Let us consider the common equation for drag force for any body.

$F_D = \frac{1}{2}\rho v^2C_dA$

Here the A is the representative area which is the so called area of cross section of the body for most shapes under conditions of stable velocity (that is the angle of attack/velocity/viscosity of the medium is not so much).

Now my question is about the distribution of these forces.

  1. Given an extended body, how will the drag force be distributed across the points on the surface of the body. That is given say a sphere, how is this force distributed throughtout the surface of the body? Say there are 60 points uniformly distibuted in the sphere. The entire sphere is moving forward with a velocity of $v$. So each point in the sphere has a velocity of $v$. In that case, will the drag force at each point be equal to $F_D$ ?

  2. Next if we consider an extended body where the velocities at each point is not the same, then will the same equation be applied to calculate the drag force at each point ? Because my viewing of the drag force is kind of like a "whole body thing" and this contradicts with this notion.

I will post more clarification if required.

EDIT(1) : Posted more clarity on the questions.

  • $\begingroup$ $A$ does not have a 'value at each point'. It's an area. $\endgroup$
    – Danu
    Oct 29, 2013 at 19:09
  • $\begingroup$ Right. That is my concern. Also this is not a homework. I am a CS Grad student working on the simulation of a rigid body through a medium and I cam across this problem. $\endgroup$ Oct 29, 2013 at 19:36
  • 1
    $\begingroup$ The homework tag does not just apply to actual homework assignments: it's a type of question. $\endgroup$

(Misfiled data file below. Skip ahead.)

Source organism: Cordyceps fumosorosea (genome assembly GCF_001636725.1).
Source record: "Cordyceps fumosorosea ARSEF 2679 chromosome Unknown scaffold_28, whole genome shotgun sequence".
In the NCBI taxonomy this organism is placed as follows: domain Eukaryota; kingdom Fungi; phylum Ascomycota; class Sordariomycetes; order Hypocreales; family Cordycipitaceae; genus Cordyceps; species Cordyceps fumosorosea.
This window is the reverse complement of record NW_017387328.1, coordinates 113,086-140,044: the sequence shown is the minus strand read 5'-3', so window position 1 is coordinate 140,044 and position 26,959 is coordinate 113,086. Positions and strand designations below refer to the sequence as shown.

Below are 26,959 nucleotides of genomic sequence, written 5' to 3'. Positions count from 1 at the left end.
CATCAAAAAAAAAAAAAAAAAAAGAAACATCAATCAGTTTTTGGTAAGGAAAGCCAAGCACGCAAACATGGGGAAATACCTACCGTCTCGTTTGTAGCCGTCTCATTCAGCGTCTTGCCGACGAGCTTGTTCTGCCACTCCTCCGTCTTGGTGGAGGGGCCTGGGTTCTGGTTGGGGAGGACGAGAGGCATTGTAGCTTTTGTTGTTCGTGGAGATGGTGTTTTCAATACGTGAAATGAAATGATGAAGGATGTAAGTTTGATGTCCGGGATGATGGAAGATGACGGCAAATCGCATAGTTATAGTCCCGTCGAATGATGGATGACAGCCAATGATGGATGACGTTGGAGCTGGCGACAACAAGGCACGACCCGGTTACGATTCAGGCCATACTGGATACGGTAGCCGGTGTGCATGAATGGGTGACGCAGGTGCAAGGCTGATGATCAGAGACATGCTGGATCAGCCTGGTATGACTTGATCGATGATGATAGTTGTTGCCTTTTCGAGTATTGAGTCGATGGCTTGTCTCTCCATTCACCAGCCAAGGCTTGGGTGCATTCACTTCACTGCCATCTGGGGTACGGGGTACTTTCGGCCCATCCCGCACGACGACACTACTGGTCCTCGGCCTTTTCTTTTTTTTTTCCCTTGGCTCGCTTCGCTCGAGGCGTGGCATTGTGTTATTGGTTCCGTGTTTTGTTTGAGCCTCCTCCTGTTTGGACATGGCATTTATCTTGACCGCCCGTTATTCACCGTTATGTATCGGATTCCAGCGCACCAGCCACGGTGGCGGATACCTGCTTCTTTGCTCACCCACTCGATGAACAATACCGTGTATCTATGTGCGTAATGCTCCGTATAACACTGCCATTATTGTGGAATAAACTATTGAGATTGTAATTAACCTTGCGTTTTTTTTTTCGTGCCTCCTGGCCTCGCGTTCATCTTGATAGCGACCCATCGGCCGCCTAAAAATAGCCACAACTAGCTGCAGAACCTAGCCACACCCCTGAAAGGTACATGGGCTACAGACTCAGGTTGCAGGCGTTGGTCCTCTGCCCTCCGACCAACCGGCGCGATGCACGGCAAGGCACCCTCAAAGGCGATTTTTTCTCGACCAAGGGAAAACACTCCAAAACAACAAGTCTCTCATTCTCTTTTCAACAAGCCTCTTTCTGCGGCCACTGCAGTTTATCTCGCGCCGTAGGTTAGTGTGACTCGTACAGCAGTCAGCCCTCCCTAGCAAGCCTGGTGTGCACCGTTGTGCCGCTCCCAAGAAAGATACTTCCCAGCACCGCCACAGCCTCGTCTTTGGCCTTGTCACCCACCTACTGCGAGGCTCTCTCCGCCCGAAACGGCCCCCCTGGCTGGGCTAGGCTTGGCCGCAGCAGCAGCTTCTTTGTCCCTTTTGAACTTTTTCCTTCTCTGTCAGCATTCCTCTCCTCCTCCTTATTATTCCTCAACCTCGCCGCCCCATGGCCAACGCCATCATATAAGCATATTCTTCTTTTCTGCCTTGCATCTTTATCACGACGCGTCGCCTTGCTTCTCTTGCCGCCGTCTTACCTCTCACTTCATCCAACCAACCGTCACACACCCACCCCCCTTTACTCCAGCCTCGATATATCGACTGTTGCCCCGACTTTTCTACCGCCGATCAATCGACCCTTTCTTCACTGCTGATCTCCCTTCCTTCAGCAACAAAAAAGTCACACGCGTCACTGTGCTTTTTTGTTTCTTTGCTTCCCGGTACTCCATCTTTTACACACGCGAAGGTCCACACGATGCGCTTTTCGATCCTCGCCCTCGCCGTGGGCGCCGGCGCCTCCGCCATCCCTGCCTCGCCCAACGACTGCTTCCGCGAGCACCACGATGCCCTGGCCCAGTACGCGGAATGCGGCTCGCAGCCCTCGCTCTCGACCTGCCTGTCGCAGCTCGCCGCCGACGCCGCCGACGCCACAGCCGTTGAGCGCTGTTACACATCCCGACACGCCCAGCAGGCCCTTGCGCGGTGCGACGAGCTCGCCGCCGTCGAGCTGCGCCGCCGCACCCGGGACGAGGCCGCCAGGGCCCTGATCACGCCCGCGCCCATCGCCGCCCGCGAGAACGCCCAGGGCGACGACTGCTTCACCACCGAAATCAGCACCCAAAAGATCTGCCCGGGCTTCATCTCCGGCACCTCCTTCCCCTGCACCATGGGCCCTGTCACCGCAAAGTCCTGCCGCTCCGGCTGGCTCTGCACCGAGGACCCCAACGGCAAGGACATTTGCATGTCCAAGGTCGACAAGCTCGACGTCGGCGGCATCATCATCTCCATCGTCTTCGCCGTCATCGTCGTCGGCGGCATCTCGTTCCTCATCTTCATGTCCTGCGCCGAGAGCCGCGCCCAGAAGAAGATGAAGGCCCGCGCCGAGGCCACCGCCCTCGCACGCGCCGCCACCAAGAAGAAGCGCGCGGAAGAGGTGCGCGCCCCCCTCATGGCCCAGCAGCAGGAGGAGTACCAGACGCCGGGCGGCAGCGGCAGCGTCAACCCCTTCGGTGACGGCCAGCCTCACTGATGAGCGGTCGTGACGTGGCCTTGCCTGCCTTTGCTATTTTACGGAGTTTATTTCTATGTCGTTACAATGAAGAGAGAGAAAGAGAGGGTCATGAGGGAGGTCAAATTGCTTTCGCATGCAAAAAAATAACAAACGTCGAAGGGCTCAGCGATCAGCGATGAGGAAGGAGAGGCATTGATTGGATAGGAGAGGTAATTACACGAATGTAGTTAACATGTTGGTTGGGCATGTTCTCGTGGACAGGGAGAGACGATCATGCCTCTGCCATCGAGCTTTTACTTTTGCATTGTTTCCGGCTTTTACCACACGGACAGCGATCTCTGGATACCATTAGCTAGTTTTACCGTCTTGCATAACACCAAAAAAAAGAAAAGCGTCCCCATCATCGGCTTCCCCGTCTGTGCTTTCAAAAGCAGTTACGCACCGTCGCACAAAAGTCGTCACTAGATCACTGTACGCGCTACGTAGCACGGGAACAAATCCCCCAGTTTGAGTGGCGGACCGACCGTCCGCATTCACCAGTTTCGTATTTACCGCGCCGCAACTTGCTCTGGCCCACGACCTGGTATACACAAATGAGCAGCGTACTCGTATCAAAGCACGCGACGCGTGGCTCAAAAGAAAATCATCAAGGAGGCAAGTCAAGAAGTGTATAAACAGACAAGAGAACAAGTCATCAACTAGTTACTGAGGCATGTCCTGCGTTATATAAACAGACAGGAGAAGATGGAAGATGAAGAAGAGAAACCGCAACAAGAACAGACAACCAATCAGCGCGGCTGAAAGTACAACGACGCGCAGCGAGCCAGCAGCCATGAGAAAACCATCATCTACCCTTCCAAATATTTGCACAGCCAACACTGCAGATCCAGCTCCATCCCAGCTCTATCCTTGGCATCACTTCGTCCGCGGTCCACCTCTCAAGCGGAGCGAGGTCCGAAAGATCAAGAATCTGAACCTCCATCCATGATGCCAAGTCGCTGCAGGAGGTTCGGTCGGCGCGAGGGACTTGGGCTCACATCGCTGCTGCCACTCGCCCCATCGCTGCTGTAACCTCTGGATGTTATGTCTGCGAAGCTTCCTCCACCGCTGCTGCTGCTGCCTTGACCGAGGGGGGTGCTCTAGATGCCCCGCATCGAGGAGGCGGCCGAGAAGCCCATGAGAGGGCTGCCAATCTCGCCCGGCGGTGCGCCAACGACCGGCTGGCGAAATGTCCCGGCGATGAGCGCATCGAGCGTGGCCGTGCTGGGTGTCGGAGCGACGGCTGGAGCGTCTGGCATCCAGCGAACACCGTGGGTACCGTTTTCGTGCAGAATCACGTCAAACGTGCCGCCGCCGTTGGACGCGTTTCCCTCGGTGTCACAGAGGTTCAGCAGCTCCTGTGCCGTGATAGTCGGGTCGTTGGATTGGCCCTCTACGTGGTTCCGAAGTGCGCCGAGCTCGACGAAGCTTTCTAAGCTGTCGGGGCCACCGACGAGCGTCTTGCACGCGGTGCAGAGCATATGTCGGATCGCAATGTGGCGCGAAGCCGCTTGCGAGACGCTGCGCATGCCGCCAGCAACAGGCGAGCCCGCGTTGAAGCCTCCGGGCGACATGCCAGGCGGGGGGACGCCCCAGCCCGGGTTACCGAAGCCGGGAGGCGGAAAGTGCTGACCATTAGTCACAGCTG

– Danu
    Oct 29, 2013 at 19:38
  • $\begingroup$ This question seems to be "For a spherical body moving through a fluid how is the net drag force distributed across the surface?" $\endgroup$
    – Dave
    Oct 29, 2013 at 19:41
  • $\begingroup$ Edited the question for more clarity of what is asked. $\endgroup$ Oct 29, 2013 at 19:50

1 Answer 1


Each point on the surface will have a pressure (force normal to surface) and drag (force tangential to surface). By integrating over the entire surface you get the overall effect which is sometimes expressed in force/moments as

$$ F_D = \frac{1}{2} \rho v_{body}^2 A_{body} C_D \\ M_D = \frac{1}{2} \rho v_{body}^2 \ell A_{body} C_M $$

The $v_{body}$ used is just a convenient scaling factor to get things in the right units. The same with $A_{body}$. You will not use these equations to get the forces on a small area of a body. They work only for the entire body.

To get into the details of the forces in each infinitesimal surface area patch ${\rm d}A$ you will need to solve the fluid dynamics equations for continuity and momentum which will give you the velocity vector and pressure at each location.


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